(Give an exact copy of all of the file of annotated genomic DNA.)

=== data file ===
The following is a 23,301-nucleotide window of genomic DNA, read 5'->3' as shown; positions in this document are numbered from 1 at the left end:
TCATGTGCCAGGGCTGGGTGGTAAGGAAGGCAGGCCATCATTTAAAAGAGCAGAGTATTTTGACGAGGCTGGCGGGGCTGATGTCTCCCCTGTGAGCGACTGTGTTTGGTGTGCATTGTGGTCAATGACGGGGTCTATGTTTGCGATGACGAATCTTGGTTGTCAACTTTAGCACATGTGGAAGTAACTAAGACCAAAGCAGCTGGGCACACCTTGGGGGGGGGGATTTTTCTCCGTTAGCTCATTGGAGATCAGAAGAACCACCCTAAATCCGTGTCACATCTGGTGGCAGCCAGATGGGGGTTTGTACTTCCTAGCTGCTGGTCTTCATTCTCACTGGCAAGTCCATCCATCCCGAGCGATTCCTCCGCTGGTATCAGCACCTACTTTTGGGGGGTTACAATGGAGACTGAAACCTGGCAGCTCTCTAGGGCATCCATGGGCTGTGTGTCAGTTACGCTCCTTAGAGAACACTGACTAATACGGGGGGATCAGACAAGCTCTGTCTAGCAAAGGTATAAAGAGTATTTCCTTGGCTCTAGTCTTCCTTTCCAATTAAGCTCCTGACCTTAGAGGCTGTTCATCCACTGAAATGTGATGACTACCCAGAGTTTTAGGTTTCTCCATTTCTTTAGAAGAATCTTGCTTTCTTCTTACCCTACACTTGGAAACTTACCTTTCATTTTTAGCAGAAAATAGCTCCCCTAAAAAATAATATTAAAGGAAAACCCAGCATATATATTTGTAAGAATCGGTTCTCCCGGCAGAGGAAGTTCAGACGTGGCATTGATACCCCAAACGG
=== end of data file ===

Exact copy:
The following is a 23,301-nucleotide window of genomic DNA, read 5'->3' as shown; positions in this document are numbered from 1 at the left end:
TCATGTGCCAGGGCTGGGTGGTAAGGAAGGCAGGCCATCATTTAAAAGAGCAGAGTATTTTGACGAGGCTGGCGGGGCTGATGTCTCCCCTGTGAGCGACTGTGTTTGGTGTGCATTGTGGTCAATGACGGGGTCTATGTTTGCGATGACGAATCTTGGTTGTCAACTTTAGCACATGTGGAAGTAACTAAGACCAAAGCAGCTGGGCACACCTTGGGGGGGGGGATTTTTCTCCGTTAGCTCATTGGAGATCAGAAGAACCACCCTAAATCCGTGTCACATCTGGTGGCAGCCAGATGGGGGTTTGTACTTCCTAGCTGCTGGTCTTCATTCTCACTGGCAAGTCCATCCATCCCGAGCGATTCCTCCGCTGGTATCAGCACCTACTTTTGGGGGGTTACAATGGAGACTGAAACCTGGCAGCTCTCTAGGGCATCCATGGGCTGTGTGTCAGTTACGCTCCTTAGAGAACACTGACTAATACGGGGGGATCAGACAAGCTCTGTCTAGCAAAGGTATAAAGAGTATTTCCTTGGCTCTAGTCTTCCTTTCCAATTAAGCTCCTGACCTTAGAGGCTGTTCATCCACTGAAATGTGATGACTACCCAGAGTTTTAGGTTTCTCCATTTCTTTAGAAGAATCTTGCTTTCTTCTTACCCTACACTTGGAAACTTACCTTTCATTTTTAGCAGAAAATAGCTCCCCTAAAAAATAATATTAAAGGAAAACCCAGCATATATATTTGTAAGAATCGGTTCTCCCGGCAGAGGAAGTTCAGACGTGGCATTGATACCCCAAACGG